"You know what? The bastard blows me out of the water. This guy writes Maine like Ardai writes New York. If you're not reading him, you don't know what you're missing." --Chris F. Holm, author of The Big Reap, The Wrong Goodbye and Dead Harvest.

"Bagley's got the poet's eye, but that doesn't mean everything is prettier in his work. It means the ugly stuff is more vivid. More intense. Like a sudden switch from analog to HD. And that's a trait to very much admire in his work." --Anthony Neil Smith, author of Hogdoggin', Yellow Medicine, The Drummer and Psychosomatic.




Friday, June 6, 2008

Where the Rivers Flow North (Fridays: The Books You Must Read)


It’s time once again to talk about some great books that you might have missed. You can find the complete list of this week’s participants at the blog of mastermind Patti Abbott.

Where the Rivers Flow North by Howard Frank Mosher (1978)

In this collection of six short stories and the title novella set between the 1920s and the 1970s, Howard Frank Mosher explores the hardships and small victories of life (and death) in Kingdom County, Vermont. Mosher has an eye for describing northeastern Vermont’s stark beauty while at the same time plumbing the depths of characters shaped and hardened by that same landscape.

In “Alabama Jones,” twenty year-old Bill is offered a chance—possibly the only one he’ll ever get—to leave Kingdom County when a girl who sings on the fair circuit spends a few days with him. He wishes he’d never met her because he knows he will never leave.

“First Snow” is the story of two half-brothers with conflicting notions of a man’s responsibility to his family, society and the land he owns. It’s also one my favorites of all Mosher’s stories.

In “Kingdom County Come,” Henry Coville is an old man who grew up working in lumber camps until he went to fight in France during World War One, where he lost a lung during a gas attack. When he got home, the lumber boom had fallen and he took to running bootleg whiskey and working as a hunting guide. “Fifty years went by, went somewhere, and for some reason or perhaps no reason his remaining lung was suddenly decaying like the diseased elms on the village green.” A self-reliant man his entire life, Henry becomes increasingly frail, “annoyed with himself for what he couldn’t help.” But he knows what he has to do while he still has the strength to do it.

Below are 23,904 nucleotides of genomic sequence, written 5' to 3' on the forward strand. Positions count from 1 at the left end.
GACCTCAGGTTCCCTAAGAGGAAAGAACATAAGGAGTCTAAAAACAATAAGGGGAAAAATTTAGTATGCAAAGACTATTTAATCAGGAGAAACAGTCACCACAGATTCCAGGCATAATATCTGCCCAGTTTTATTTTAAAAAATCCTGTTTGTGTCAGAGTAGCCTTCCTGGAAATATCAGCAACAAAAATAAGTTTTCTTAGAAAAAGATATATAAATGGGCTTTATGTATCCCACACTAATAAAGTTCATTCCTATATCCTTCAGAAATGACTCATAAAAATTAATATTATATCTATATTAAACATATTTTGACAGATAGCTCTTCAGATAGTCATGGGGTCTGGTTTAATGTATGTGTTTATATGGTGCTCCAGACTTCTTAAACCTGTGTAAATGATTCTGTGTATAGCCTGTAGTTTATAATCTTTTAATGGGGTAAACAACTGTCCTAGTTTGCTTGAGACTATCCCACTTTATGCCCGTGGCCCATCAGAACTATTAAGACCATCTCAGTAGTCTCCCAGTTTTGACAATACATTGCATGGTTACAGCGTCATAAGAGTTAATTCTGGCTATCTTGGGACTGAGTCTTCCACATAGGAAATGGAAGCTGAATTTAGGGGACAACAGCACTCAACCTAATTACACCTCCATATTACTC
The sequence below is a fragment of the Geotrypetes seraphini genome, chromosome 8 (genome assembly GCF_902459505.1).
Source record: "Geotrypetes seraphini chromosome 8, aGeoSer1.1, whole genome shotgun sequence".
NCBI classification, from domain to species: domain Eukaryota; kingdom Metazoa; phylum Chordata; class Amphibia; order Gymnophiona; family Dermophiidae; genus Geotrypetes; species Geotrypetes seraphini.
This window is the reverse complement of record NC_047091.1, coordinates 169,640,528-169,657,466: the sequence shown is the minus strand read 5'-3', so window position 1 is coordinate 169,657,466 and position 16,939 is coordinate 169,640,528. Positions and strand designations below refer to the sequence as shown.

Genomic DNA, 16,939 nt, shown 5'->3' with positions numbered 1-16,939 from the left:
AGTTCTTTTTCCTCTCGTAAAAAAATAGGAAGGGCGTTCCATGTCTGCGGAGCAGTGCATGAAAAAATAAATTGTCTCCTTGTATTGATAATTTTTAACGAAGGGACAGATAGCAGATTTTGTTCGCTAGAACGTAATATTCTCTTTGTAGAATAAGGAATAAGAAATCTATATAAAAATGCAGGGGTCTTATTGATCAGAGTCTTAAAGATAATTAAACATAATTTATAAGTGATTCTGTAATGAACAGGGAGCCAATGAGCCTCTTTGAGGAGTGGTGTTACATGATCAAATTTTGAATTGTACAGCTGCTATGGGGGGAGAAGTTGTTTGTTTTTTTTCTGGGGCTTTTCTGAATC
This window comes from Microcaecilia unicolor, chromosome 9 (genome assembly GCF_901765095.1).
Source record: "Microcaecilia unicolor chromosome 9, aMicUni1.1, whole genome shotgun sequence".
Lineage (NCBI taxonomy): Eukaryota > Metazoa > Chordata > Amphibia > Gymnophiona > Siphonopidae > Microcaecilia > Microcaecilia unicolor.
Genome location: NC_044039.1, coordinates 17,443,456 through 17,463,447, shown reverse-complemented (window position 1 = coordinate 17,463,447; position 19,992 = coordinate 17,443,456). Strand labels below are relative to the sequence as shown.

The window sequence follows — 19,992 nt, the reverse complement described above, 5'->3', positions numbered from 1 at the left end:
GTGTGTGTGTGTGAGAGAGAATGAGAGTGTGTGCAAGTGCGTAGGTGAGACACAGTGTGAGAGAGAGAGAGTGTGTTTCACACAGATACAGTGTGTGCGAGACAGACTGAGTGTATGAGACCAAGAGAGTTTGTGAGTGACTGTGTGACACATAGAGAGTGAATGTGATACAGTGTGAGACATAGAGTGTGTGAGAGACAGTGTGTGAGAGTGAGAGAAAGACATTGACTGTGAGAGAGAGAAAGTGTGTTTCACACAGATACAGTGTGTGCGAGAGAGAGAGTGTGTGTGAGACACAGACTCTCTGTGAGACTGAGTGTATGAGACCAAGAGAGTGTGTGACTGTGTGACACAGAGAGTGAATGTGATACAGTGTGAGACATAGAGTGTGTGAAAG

There there’s the title novella. “Where the Rivers Flow North” brings us Noël Lord and his “housekeeper,” a Penobscot Indian named Bangor. Noël is another man who talks about leaving his land. In his case, it’s because the Northern Vermont Power Company is building a dam on the river that runs through Noël’s property. He and other old-timers like him will be flooded out if they do not move. Noël takes the power company’s money and makes plans to relocate in Oregon, but he is too closely tied to his land. He has left several times over the years, but has always returned. With the completion of the dam, that will no longer be an option. Bangor is one of Mosher’s greatest characters, and a perfect foil for the taciturn Noël Lord.

Mosher has won many awards over the years and “Where the Rivers Flow North” was made into a movie starring Rip Torn, Tantoo Cardinal and Michael J. Fox. Like Mosher’s books, the film did well with critics but did not gain a wide audience. That’s too bad, because his work is accessible, enjoyable and significant.

I had originally planned to write about Ernest Hebert’s 1979 novel The Dogs of March for this week’s installment. However, Lisa Kenney has already done so (and better than I would have) on her blog. I hope you’ll go there and read what she has to say. The Dogs of March was the first of Hebert’s beautifully dark novels set in his fictional town of Darby, New Hampshire. It’s as good and valuable as anything by Annie Proulx, William Gay, Howard Frank Mosher, the late Ruth Moore, Ivan Doig, Richard Russo or William Kennedy.

Like Where the Rivers Flow North, The Dogs of March was originally published by Penguin, but is currently available from Hardscrabble Press/University Press of New England.

2 comments:

pattinase (abbott) said...

Patrick-I love his books. The depth of his writing knocks me out.

Lisa said...

Now I remember this title! My father lived in Keene for the last 30 years of his life with my stepmother, a New Hampshire native and they turned me on to Ernest Hebert and I know they recommended this on and I never got to it. By sheer coincidence I have another Howard Mosher book (the newest) in my TBR stack, but I may have to find this one and read it first. Great recommendation!